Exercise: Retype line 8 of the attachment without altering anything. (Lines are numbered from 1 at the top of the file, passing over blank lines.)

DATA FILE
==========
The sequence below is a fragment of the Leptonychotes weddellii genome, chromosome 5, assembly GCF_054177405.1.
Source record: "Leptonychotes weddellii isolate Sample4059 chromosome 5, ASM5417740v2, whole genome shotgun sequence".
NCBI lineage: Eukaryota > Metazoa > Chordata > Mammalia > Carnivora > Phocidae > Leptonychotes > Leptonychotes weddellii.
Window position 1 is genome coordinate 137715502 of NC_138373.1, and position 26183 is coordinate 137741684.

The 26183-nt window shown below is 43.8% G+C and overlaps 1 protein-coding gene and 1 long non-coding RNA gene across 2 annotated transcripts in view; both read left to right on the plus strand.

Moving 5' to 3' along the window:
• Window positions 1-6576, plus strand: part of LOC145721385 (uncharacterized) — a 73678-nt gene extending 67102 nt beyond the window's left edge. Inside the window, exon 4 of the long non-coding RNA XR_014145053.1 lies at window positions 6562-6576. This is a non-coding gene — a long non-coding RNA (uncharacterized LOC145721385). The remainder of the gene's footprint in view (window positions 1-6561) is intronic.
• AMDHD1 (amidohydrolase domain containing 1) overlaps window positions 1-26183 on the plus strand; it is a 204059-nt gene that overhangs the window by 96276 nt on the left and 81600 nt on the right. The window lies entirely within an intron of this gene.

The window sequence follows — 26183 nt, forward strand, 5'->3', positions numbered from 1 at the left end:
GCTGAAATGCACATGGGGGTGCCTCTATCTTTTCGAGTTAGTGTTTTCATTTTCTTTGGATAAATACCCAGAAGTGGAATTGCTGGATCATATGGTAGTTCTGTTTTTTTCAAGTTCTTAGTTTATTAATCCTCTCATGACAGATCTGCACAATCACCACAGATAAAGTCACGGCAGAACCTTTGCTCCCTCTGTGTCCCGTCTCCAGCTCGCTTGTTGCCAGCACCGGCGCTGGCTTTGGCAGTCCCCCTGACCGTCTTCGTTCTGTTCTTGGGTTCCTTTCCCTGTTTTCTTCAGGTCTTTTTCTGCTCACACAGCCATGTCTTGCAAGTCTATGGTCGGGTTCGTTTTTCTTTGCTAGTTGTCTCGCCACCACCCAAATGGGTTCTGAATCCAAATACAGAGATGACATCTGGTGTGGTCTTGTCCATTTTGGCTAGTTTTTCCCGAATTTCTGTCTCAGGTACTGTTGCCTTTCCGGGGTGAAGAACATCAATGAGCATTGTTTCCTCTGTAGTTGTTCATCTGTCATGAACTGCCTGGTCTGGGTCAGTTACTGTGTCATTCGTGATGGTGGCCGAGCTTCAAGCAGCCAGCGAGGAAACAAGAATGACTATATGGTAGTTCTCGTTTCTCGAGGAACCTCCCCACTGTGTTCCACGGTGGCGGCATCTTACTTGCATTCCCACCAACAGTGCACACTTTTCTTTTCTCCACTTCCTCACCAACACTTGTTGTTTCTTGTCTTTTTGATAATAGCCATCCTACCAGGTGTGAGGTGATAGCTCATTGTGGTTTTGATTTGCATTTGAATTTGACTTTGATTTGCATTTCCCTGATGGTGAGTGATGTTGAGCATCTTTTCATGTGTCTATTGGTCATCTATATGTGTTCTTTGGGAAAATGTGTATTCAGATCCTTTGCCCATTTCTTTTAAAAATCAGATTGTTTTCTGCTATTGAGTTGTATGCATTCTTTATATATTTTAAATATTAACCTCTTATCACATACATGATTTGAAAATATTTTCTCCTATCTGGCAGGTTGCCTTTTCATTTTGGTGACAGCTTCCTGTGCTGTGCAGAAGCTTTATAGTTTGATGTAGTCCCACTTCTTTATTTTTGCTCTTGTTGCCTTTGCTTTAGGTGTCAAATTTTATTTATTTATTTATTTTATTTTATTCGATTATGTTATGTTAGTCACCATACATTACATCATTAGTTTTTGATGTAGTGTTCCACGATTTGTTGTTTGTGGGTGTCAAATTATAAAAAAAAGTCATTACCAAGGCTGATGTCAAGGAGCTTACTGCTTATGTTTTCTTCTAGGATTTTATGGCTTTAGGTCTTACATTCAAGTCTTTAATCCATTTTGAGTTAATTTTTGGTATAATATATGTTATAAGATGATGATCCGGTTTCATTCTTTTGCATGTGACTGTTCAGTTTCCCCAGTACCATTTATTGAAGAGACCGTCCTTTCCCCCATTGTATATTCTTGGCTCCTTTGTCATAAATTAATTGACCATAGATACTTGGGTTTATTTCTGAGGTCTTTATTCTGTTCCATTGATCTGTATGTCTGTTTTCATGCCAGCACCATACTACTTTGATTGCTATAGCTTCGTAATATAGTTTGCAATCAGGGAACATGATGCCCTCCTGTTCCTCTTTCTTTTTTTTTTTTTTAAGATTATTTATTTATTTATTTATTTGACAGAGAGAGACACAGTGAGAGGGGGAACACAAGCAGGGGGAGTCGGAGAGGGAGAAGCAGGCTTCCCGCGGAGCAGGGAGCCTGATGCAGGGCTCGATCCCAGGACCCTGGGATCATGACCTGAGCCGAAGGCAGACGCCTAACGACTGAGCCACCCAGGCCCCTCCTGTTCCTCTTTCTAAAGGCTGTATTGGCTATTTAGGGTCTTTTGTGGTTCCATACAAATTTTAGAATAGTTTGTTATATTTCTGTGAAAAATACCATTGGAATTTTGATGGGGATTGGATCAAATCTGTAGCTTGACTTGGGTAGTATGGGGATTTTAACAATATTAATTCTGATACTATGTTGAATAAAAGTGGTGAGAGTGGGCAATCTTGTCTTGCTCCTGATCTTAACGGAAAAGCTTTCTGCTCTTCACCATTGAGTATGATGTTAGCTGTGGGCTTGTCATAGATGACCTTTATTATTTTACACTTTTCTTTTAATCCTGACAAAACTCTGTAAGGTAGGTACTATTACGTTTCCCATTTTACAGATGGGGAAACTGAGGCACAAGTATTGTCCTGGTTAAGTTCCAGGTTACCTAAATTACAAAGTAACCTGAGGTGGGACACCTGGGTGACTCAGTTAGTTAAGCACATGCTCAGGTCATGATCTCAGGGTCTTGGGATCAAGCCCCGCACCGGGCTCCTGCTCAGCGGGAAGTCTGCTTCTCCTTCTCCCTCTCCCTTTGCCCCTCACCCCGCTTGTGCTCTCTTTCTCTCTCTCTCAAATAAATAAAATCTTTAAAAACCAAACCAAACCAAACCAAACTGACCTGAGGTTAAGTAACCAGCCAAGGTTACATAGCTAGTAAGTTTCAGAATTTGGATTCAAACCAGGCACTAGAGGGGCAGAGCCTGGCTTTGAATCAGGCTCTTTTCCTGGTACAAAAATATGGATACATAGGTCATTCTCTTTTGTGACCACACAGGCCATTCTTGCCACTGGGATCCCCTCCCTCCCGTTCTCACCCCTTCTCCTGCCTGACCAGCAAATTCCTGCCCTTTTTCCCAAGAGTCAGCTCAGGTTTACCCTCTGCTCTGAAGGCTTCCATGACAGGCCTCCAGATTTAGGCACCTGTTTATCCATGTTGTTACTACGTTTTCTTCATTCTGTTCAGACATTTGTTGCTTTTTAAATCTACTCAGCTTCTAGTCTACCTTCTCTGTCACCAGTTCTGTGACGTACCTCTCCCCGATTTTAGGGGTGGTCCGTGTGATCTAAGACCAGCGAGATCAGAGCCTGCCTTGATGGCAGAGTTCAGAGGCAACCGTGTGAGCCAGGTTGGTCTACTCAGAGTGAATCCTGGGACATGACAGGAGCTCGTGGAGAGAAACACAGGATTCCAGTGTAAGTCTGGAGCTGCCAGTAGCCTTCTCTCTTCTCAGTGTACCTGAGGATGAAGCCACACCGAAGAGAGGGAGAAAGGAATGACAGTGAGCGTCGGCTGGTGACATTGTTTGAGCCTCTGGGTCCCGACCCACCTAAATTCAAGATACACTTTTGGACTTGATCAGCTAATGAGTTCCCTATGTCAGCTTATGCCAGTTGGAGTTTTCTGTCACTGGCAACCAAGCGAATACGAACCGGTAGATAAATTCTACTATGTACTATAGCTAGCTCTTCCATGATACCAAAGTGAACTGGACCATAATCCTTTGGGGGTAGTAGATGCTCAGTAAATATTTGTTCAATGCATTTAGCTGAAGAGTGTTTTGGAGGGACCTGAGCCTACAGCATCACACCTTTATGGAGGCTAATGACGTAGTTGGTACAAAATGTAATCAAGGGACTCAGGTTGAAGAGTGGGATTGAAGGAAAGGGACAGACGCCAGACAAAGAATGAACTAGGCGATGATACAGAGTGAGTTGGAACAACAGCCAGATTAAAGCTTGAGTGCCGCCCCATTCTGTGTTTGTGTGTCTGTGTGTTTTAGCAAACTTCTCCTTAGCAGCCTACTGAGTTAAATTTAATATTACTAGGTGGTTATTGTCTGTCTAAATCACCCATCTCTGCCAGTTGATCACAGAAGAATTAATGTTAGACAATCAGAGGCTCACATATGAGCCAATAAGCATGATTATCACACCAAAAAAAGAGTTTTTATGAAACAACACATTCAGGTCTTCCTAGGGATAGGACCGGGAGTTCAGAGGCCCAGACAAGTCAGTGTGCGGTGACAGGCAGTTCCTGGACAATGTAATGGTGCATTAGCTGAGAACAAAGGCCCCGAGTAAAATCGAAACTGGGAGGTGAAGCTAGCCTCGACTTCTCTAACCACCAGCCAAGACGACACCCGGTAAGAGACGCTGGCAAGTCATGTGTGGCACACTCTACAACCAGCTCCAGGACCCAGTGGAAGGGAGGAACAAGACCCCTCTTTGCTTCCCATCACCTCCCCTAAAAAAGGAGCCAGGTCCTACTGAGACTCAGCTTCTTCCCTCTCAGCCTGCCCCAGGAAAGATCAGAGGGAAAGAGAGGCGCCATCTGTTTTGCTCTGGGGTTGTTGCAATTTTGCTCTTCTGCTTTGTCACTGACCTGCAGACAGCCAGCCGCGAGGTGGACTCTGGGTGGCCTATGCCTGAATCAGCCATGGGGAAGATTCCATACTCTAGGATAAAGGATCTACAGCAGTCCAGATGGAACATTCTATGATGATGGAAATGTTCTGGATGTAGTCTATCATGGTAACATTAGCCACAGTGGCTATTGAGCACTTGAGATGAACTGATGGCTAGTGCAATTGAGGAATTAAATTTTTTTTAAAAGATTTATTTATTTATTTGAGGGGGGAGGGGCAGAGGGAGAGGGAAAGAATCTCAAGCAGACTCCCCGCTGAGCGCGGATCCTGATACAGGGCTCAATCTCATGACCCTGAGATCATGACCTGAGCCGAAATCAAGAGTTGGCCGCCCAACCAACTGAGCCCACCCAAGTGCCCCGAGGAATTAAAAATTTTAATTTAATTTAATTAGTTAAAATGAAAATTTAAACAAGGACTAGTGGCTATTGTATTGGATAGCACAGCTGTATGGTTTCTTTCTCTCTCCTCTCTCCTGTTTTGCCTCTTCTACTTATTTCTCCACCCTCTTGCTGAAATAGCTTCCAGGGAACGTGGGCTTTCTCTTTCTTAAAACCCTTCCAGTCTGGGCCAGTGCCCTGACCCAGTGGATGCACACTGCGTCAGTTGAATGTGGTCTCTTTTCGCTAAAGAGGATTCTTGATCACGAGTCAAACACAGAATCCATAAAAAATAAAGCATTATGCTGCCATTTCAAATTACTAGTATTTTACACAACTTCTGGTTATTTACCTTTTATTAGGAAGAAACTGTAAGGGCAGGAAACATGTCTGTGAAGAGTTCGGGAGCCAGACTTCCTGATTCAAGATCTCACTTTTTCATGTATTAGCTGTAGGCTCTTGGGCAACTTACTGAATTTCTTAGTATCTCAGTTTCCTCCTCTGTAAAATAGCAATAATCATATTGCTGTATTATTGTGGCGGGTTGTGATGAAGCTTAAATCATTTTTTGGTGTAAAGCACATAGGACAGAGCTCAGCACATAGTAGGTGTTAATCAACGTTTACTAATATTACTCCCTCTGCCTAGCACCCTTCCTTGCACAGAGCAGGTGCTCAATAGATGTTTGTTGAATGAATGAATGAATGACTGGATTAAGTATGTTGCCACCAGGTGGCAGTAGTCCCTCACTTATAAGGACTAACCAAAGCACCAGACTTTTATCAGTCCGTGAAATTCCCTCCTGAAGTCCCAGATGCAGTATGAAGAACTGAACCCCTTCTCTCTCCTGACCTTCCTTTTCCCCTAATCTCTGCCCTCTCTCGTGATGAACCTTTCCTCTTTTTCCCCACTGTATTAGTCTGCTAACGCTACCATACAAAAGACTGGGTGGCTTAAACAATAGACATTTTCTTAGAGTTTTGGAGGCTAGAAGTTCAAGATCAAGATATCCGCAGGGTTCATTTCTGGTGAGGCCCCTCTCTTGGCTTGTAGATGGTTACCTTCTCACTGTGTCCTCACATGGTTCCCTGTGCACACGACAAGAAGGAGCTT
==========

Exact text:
• AMDHD1 (amidohydrolase domain containing 1) overlaps window positions 1-26183 on the plus strand; it is a 204059-nt gene that overhangs the window by 96276 nt on the left and 81600 nt on the right. The window lies entirely within an intron of this gene.